Researchers in Australia have identified a gene that indicates the kidney has its own way of resisting damage. However, they have also identified a mutation of the gene that can in patients with, for example, diabetes, trigger the development of renal disease.
A gene called VANGL1 has been found to help stop the immune system from attacking the kidney. But Australian researchers say the genetic mutation, which is present in about 15% of the population worldwide, can cause renal disease in patients with diabetes and other autoimmune conditions.
The mutation is highly prevalent among indigenous people on the Tiwi Islands, 80 kilometers from the city of Darwin in the Northern Territory. According to the study, just less than 50% of the islands’ residents have the genetic mutation.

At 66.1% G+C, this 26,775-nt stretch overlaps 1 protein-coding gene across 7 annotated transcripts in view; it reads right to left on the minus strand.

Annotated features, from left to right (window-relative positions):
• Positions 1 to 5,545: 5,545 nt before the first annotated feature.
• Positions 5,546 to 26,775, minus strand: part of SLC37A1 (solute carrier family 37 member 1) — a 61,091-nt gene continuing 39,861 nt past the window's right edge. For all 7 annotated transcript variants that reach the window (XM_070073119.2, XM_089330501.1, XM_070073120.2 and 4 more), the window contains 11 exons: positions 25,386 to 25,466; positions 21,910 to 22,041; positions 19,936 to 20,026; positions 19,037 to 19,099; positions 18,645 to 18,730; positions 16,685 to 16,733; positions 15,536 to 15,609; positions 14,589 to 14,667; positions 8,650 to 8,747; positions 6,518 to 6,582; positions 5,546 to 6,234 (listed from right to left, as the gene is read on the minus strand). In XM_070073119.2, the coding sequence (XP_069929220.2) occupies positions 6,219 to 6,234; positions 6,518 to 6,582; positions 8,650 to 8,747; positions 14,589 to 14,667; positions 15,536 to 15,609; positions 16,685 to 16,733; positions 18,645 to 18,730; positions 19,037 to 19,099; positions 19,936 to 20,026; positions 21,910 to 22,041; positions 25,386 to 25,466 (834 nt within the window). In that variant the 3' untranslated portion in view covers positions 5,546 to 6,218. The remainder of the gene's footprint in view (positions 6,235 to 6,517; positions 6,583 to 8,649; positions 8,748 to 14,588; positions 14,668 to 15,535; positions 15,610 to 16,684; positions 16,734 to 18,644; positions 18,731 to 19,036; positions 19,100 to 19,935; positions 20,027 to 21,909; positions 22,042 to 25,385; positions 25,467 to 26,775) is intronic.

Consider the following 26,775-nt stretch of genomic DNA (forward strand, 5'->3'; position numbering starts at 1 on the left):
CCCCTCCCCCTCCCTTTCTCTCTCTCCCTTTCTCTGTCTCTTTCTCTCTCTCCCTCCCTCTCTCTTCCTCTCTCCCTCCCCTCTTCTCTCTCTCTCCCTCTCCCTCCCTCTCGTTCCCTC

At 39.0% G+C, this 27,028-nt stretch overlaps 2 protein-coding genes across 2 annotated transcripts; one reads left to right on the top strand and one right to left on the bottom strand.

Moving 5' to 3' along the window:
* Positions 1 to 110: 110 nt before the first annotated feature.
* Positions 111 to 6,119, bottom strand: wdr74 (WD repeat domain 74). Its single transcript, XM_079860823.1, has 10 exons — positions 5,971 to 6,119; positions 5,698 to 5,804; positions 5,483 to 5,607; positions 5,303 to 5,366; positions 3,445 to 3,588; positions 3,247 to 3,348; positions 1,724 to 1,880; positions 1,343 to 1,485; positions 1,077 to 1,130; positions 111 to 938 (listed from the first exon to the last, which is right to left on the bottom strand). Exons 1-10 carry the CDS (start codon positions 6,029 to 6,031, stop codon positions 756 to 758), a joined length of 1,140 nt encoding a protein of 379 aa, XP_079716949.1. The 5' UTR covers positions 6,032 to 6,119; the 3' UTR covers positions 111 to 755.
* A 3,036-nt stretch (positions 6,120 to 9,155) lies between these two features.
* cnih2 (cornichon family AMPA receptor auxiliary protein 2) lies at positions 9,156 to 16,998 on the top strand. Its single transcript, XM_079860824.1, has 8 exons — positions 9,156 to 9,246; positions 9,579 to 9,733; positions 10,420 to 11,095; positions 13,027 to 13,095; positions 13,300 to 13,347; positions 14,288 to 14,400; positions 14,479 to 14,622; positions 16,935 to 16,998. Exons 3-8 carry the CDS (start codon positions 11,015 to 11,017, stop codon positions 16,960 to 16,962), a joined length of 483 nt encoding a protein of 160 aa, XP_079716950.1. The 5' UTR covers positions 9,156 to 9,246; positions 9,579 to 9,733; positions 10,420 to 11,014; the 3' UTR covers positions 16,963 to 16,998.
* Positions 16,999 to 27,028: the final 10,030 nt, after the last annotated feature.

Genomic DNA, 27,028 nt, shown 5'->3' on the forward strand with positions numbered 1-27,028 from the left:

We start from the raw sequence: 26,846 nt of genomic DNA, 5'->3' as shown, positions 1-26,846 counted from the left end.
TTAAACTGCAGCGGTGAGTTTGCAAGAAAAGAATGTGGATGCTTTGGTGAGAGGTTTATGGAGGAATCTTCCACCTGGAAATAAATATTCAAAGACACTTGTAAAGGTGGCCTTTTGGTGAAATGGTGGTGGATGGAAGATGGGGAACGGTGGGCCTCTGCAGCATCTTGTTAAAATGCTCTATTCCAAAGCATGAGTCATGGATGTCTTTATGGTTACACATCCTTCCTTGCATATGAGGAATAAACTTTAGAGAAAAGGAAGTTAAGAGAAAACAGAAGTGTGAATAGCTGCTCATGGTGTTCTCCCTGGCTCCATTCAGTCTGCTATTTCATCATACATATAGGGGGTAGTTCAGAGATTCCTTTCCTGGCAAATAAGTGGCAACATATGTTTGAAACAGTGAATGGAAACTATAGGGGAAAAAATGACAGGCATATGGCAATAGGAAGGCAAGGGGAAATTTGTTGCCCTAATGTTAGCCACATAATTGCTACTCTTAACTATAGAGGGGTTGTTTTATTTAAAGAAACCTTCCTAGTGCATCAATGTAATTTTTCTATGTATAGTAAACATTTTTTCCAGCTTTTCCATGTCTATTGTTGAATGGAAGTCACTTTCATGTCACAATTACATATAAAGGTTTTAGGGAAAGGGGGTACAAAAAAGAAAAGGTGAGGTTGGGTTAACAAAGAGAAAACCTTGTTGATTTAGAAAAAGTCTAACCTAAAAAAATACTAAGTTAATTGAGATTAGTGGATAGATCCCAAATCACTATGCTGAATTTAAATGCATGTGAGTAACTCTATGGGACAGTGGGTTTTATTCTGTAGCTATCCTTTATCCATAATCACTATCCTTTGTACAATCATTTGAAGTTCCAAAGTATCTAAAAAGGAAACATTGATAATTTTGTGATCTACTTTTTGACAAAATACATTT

The islands’ recorded rates of kidney disease are four times those of mainland indigenous Australians and about 11 times that of non-Indigenous Australians, according to researchers.
Dr. Simon Jiang is from the John Curtin School of Medical Research at Australian National University. He says the mutation is mostly benign in healthy adults.
“If your body is not inflamed and you are otherwise healthy, it is probably not too much of an issue. It is when you have another condition that occurs on top of it. And so in the Tiwi Islands, rates of infection, of diabetes and probably some immune diseases, are a lot higher than the rest of Australia. And so, when you have that process happening within your body, what is initially a reasonably benign mutation suddenly takes on a new turn and becomes something that is really bad news for the kidney,” Jiang said.
The study could lead to better transplant screening that would identify potential donors who have the genetic mutation.
The study was published Wednesday in the journal Cell Reports Medicine.